Come, let us go to the house of the Lord.




Failing, failing, all the time

Every day I fail. I fail as a Christian, as a person, as a woman, as a friend, a wife, a mother. I fail to be kind, considerate, and loving. I fail to be humble and hold my tongue. What about you, Friend? Do you feel like a failure, too?

Failure can be demoralizing. It can immobilize. It can feel like a chokehold, a foot on one’s neck, strangling the breath out of us. Failure is condemning.

But condemnation? It’s not from God.

Romans 8:1-2 “Therefore, there is now no condemnation for those who are in Christ Jesus, because through Christ Jesus the law of the Spirit who gives life has set you free from the law of sin and death.”

Do you see what the enemy does with our failures, my friend? He throws them down as evidence in front of us, in front of God, in front of others. He yells out accusations and screams our failures from the rooftop. He convinces us that our failures disqualify us, define us.

But God? God doesn’t condemn. He convicts, yes. There’s a huge difference between conviction and condemnation. Don’t get them mixed up, my friend. Too often, satan convinces us, the liar that he is, that our failure is final, that failure is reason to quit. We give up without a fight when the enemy takes us to “court.” But what we fail to remember is this: We have an advocate with the Father. (1 John 2:1) Jesus Christ is our divine defense attorney. He stands before the Father in our defense. Actually, more than that. He takes our place at the table before the Judge. Though we are guilty, he enters a plea of “Not guilty” for us. He takes the punishment for our sins. Our failures and shortcomings are transferred upon him, and he bears the sentence incurred. And we, through repentance and forgiveness, are set free. We are free. Our failures can no longer tie us down like stakes in the ground.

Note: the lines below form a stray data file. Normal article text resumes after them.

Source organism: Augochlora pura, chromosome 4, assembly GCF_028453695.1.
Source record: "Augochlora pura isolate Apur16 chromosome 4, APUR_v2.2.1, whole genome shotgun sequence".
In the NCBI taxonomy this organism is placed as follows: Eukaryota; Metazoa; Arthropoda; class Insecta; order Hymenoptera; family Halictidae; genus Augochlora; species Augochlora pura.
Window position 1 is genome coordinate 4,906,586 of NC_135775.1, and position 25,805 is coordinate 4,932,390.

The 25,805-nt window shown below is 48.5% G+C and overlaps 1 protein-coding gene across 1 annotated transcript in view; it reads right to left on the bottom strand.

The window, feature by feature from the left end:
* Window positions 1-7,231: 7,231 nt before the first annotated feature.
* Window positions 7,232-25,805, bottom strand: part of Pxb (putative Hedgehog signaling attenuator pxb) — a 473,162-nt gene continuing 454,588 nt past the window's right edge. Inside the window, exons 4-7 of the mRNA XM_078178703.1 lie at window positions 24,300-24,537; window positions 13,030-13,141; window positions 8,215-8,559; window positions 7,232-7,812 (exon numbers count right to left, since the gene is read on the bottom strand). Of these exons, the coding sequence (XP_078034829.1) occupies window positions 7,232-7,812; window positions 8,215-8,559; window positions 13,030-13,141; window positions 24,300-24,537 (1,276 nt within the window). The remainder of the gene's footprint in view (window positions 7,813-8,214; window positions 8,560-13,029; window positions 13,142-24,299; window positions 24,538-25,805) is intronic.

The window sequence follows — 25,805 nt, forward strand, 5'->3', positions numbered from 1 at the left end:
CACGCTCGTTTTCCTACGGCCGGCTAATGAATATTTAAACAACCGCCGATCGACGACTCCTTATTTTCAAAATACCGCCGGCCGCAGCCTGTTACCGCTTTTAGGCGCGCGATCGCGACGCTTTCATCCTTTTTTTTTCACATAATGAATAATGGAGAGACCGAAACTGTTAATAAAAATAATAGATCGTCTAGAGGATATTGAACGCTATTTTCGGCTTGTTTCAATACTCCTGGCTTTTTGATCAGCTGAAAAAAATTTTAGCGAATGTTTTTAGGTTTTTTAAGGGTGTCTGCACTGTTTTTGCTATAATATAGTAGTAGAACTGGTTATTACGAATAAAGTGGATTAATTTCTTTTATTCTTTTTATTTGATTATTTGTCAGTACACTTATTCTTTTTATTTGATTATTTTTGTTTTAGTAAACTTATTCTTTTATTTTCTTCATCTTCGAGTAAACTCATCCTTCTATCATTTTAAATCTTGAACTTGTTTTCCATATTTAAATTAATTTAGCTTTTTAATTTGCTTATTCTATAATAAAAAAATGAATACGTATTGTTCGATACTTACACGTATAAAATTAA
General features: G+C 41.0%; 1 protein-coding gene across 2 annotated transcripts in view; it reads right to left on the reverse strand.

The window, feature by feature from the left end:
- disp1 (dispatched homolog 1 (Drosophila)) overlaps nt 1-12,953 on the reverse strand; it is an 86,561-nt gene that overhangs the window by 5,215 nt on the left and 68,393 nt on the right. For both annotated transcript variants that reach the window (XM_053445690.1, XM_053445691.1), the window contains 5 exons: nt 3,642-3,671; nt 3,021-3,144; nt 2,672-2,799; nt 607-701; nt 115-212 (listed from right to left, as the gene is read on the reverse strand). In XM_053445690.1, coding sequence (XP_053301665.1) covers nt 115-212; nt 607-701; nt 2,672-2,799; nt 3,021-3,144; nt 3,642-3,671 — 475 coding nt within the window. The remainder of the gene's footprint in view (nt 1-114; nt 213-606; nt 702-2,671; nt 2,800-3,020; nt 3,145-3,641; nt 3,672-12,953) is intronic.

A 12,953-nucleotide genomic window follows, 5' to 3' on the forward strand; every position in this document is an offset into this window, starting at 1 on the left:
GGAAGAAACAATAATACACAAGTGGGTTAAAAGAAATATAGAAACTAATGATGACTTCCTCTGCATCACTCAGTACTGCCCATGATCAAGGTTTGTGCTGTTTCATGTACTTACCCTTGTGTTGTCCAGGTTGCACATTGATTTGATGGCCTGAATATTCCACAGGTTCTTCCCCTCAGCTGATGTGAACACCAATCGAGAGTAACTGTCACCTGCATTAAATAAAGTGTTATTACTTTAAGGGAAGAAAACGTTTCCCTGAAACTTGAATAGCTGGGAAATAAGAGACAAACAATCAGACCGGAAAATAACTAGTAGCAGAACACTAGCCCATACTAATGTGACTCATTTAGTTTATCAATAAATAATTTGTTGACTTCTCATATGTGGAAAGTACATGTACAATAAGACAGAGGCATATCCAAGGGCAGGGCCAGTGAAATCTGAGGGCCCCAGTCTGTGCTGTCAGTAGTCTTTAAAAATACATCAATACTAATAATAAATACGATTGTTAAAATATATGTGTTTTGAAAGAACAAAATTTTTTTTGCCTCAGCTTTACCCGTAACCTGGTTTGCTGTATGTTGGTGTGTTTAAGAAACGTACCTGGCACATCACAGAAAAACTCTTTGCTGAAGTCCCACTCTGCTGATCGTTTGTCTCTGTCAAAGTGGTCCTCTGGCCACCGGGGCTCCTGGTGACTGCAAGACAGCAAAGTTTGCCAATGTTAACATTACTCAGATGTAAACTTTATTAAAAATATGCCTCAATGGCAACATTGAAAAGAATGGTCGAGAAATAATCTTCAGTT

The enemy can point his finger, proclaiming our failures day in and day out, but they are no match for God’s mercy. His mercies are new every morning. (Lamentations 3:22) My failures, your failures, are not dead ends. They do not kick us out of the kingdom. Contrary to the lies of the deceiver, we can rest confidently in knowing that the love of God, the sacrifice of Christ’s life on the cross, enables us to go forward in faith.

What do we do when we fail, then?

We don’t live in condemnation. We admit our failures, and, as poet and author Maya Angelou said, “…When you know better, do better.” (In Christianity, it’s called repentance. Repentance means you stop, turn around, and go the opposite direction. In other words, you stop doing wrong and start doing right.)

When you’ve failed, admit it. Then start doing the right thing. When you fail, ask forgiveness from God who gives it generously through Jesus Christ. Then when you have believed his word of forgiveness, start doing the things he’s called you to do through the help of the Holy Spirit. Don’t rely on your own strength to live righteously. Satan would like nothing better than to convince you that you can do things yourself, that you can be all and do all on your own. Pride was his downfall. Don’t let it be yours.

Finally, when you have failed, don’t let it define you. Failure is not who you are. The enemy will tell you that your failures comprise your identity, but your identity is in Christ. The Liar will tell you that because you haven’t had victory in a certain area (or areas) that you will never have victory. That is nothing but, please excuse me, crap. Total bull. Do not swallow that lie, friend. Christ has plenty to say about who you are! Look it up for yourself. Discover what God has to say about you in his word. If you need a bit of help on this, feel free to start here with Priscilla Shirer’s list: or do an internet image search with the term words “Identity in Christ.”

Look, I am not perfect. You are not perfect. There is only One perfect person: God. Imperfect, failing people are who God works on, in, and through. We will not achieve perfection here on earth, friend. No, but we are being sanctified, every day a new opportunity to become more like him. This shouldn’t discourage us, either, this unachievable goal. No. It should only serve to draw us closer to him, closer to the heart of God, for it is “…in him we live and move and have our being.” (Acts. 17:28) Only God is able to transform our failures into faith. Will you let him? Will you trust him?



Finding myself in a dark place